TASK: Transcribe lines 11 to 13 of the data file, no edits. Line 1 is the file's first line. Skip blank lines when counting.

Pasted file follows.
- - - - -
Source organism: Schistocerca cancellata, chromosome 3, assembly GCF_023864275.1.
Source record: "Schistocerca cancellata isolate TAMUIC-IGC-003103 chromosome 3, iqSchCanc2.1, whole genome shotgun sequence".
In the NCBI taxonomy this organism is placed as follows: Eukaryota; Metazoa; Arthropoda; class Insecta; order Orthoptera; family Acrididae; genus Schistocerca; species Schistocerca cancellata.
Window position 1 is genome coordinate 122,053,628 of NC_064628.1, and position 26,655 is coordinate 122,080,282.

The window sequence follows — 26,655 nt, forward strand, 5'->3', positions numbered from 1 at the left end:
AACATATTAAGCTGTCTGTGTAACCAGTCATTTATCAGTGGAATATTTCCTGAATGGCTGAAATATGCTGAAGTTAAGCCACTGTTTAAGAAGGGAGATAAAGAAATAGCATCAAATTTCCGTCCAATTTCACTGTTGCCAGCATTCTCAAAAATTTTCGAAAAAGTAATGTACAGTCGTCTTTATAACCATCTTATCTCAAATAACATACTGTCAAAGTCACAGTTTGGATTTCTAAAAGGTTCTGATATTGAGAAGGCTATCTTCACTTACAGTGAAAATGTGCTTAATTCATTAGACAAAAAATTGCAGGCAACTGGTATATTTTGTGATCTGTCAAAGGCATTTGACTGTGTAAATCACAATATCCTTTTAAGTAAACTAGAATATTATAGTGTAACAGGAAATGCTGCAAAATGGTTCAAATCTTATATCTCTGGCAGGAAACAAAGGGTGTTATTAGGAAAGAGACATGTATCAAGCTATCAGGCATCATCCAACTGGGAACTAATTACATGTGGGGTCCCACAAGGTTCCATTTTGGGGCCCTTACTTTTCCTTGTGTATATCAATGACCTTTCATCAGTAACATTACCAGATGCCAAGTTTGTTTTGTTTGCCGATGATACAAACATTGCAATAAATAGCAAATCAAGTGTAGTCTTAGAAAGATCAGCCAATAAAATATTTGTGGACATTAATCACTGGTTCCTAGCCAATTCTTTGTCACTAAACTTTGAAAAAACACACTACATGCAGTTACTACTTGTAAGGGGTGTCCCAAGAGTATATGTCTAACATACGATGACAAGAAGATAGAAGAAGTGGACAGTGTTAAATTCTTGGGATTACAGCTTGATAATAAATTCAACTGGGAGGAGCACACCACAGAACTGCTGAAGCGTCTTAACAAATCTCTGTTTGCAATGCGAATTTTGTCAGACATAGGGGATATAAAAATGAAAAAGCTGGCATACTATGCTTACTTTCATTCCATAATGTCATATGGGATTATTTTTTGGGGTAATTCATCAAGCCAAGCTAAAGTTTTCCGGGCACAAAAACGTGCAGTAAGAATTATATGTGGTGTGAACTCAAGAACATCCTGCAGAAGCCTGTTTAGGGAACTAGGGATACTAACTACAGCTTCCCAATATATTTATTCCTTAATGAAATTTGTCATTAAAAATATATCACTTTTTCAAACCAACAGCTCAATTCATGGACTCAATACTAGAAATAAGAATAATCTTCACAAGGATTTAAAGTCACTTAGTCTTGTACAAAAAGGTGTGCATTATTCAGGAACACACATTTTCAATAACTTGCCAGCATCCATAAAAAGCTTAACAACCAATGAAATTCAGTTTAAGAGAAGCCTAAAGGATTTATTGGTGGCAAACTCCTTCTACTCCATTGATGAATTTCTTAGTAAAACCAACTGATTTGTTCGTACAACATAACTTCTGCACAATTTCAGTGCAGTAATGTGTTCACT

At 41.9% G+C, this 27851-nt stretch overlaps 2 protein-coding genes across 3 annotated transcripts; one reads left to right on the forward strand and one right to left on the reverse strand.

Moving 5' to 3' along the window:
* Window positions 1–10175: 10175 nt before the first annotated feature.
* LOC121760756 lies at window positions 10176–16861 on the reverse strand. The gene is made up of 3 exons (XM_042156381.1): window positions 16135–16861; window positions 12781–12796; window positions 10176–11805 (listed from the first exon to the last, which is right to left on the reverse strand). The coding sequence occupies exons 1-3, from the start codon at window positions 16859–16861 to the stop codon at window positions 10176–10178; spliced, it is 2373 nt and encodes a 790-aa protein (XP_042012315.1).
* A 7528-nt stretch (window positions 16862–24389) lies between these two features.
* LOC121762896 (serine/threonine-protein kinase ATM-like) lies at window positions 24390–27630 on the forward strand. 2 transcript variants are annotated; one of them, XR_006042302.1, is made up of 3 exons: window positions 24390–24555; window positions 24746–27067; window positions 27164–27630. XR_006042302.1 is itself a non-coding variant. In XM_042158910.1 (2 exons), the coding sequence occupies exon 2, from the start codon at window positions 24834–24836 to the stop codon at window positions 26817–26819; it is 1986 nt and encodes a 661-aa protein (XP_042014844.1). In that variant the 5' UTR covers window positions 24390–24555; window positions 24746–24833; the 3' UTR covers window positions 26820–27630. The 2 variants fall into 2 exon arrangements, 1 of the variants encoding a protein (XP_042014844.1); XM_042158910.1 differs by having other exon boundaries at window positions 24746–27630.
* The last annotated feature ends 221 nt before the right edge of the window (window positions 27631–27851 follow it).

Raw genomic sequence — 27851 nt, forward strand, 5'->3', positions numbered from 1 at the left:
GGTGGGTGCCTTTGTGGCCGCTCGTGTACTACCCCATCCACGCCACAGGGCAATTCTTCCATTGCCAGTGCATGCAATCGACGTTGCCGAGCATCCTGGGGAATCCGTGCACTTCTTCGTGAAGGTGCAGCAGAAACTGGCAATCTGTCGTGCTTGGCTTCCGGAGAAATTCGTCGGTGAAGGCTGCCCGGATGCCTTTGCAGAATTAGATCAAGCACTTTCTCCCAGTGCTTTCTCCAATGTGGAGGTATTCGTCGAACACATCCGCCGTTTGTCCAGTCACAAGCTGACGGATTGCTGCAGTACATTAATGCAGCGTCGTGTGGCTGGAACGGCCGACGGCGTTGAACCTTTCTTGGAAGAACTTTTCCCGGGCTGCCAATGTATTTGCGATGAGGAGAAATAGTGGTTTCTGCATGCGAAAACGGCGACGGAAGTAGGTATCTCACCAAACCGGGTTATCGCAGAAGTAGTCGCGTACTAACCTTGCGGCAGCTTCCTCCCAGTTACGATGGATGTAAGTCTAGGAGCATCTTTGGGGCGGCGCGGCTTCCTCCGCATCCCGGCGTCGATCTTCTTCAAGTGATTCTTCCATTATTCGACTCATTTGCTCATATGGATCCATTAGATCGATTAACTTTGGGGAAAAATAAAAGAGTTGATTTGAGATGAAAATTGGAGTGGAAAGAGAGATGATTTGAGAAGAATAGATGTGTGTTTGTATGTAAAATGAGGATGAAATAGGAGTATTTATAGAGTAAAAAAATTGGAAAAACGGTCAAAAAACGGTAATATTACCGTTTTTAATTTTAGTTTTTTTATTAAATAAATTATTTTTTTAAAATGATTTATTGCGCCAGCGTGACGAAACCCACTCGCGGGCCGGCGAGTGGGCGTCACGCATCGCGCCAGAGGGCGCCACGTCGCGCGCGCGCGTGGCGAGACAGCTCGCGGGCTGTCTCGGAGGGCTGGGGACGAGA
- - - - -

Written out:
* A 7528-nt stretch (window positions 16862–24389) lies between these two features.
* LOC121762896 (serine/threonine-protein kinase ATM-like) lies at window positions 24390–27630 on the forward strand. 2 transcript variants are annotated; one of them, XR_006042302.1, is made up of 3 exons: window positions 24390–24555; window positions 24746–27067; window positions 27164–27630. XR_006042302.1 is itself a non-coding variant. In XM_042158910.1 (2 exons), the coding sequence occupies exon 2, from the start codon at window positions 24834–24836 to the stop codon at window positions 26817–26819; it is 1986 nt and encodes a 661-aa protein (XP_042014844.1). In that variant the 5' UTR covers window positions 24390–24555; window positions 24746–24833; the 3' UTR covers window positions 26820–27630. The 2 variants fall into 2 exon arrangements, 1 of the variants encoding a protein (XP_042014844.1); XM_042158910.1 differs by having other exon boundaries at window positions 24746–27630.
* The last annotated feature ends 221 nt before the right edge of the window (window positions 27631–27851 follow it).